USGW-GC-L ArchivesArchiver > USGW-GC > 2006-02 > 1139084588
From: merope <>
Subject: Re: [USGW-GPC] Procedures
Date: Sat, 04 Feb 2006 15:23:08 -0500
References: <04ce01c6200f$e7bfc1e0$3a281b41@D51XKD11> <Pine.GSO.firstname.lastname@example.org> <010201c6294a$688abf80$7301a8c0@scott> <43E4A046.email@example.com> <011501c629c2$4ce68d90$7301a8c0@scott>
Scott Burow wrote:
> Good questions, and I'll do my best to reply from my point of view.
>> You say: "Upon receipt by the Grievance Committee, both parties are
>> bound by any agreement reached in the grievance process, or if no
>> agreement can be reached, by the final decision of the
>> grievance/arbitration team when approved by the Grievance
>> Committee." Suppose one party to the grievance [presumably the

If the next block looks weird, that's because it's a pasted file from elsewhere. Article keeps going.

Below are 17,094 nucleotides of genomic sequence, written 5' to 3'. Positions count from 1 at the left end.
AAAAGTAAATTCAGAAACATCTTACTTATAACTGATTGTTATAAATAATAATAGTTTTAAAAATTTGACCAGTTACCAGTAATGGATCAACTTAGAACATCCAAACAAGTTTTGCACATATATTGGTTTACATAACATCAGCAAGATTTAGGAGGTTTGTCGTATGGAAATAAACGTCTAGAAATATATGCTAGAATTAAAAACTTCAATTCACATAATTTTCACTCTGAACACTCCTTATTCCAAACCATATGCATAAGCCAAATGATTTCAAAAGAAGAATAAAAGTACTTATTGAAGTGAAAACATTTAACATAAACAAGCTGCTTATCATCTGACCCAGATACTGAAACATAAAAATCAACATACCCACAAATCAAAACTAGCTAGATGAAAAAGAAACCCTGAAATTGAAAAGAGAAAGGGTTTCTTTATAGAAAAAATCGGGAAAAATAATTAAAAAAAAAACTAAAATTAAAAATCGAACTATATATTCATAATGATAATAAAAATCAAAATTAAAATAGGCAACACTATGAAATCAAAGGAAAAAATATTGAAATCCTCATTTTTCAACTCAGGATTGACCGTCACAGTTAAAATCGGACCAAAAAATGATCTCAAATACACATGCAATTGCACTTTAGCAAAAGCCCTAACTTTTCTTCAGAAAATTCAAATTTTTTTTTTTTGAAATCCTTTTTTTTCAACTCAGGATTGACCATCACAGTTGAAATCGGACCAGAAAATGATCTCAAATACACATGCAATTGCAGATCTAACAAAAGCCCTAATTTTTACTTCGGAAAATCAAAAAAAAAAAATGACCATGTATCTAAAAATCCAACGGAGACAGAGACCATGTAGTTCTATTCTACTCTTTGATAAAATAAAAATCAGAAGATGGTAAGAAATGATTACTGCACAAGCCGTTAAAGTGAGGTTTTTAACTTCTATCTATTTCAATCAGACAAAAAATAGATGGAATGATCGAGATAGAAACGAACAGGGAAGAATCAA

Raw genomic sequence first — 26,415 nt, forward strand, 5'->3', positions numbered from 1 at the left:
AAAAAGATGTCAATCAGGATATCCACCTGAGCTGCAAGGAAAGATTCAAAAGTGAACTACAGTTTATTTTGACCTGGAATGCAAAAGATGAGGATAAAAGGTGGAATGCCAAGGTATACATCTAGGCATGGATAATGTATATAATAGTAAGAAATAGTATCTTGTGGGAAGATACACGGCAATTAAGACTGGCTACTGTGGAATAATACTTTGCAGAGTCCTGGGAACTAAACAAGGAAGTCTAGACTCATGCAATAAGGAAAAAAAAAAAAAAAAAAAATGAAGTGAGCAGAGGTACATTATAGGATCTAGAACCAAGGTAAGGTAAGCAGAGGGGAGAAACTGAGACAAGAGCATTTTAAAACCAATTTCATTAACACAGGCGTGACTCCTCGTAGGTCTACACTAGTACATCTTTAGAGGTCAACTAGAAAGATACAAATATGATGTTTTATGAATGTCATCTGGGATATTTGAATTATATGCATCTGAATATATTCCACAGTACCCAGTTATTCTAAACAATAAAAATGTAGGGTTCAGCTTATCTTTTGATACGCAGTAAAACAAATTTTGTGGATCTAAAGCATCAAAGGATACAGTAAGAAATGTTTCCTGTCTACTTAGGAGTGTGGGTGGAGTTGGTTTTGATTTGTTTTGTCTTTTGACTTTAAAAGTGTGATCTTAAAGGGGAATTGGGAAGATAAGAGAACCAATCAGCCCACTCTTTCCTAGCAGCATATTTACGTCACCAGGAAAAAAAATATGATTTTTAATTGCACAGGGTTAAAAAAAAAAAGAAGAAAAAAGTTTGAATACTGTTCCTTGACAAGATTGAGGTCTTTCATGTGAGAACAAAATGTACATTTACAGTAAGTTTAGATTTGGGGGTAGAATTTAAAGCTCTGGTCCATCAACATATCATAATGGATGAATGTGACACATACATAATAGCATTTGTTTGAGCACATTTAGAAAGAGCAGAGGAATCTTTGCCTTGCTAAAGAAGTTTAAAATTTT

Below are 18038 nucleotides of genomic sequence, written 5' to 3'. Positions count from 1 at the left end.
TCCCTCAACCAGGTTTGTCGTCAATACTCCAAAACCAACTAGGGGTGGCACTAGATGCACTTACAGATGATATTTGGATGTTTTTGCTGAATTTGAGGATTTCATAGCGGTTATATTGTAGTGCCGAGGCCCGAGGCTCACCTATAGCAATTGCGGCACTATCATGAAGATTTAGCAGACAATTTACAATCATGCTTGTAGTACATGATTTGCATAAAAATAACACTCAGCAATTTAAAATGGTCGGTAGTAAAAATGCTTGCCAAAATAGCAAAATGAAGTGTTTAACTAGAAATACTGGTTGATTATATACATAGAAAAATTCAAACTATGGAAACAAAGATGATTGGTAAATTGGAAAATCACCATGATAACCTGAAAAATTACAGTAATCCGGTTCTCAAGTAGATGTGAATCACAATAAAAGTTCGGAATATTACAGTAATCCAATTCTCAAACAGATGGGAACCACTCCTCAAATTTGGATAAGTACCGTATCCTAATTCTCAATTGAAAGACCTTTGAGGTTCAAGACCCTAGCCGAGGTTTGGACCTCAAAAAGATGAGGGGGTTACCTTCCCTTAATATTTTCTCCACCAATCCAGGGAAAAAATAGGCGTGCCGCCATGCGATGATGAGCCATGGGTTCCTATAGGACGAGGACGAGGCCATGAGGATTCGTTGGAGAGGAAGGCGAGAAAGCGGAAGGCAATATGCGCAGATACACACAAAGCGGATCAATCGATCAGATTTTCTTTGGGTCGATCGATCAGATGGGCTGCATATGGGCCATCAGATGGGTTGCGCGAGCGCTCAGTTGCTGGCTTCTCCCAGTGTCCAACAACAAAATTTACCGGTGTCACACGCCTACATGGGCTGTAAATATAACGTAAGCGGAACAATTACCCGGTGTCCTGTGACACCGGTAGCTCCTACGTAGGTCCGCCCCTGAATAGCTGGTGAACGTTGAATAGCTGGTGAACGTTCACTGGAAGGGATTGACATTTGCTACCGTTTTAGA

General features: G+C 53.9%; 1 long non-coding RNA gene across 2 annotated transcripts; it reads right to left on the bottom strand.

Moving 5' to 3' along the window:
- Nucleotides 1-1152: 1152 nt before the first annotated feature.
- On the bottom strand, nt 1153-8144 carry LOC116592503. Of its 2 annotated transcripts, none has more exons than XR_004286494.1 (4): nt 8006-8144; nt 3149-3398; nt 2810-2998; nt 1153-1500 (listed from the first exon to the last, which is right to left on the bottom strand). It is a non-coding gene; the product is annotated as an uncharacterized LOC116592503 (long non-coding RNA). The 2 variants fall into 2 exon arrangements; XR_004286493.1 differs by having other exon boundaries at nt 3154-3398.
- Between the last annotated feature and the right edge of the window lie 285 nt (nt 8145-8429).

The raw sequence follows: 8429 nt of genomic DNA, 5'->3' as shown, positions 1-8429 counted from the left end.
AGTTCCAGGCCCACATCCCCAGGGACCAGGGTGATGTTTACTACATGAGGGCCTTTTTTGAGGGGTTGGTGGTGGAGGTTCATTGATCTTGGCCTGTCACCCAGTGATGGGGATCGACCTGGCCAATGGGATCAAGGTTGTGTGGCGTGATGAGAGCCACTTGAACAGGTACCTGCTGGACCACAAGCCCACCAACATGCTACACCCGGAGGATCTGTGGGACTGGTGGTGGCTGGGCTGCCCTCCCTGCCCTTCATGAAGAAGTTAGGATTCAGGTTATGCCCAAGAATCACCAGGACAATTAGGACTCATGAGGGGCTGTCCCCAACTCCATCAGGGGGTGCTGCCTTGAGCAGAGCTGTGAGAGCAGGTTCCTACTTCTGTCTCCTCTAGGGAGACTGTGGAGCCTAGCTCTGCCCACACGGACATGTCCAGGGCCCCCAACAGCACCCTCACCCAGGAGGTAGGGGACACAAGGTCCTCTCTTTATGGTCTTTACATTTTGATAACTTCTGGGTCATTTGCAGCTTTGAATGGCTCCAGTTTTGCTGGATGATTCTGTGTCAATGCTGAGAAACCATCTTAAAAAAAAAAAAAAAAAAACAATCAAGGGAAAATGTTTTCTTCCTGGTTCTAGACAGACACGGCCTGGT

>> defendant] refuses to participate? How can you bind a party to some
>> future outcome just based on receipt of the grievance?
> Probably 'receipt' is not the correct word to use here, but perhaps
> those of you less linguisticly challenged than I can come up with a
> better one. The intent is that the outcome of this process is binding
> on all parties. We need to look at the big picture and realize what
> happens to this process in the future. Once completed it will be
> presented for approval by the elected officials of this project. If
> approved, these procedures become policy. Binding
> mediation/arbitration becomes the official policy of the project.
> We're all bound by the official policy of the project.
I would remove this whole paragraph from the Introduction and move it
down to Section 5D. You could change the wording from receipt to "once
the GC has determined the grievance is viable and meets the criteria in
Sections 5A-C" all parties are bound by the outcome of the grievance
process." Or something like that.
>> Committee business section:
>> You use the term "billet announcement" in this section and nowhere
>> else. It should be defined. Or better yet, changed to something
>> else. The word "billet" refers to assignment of quarters to military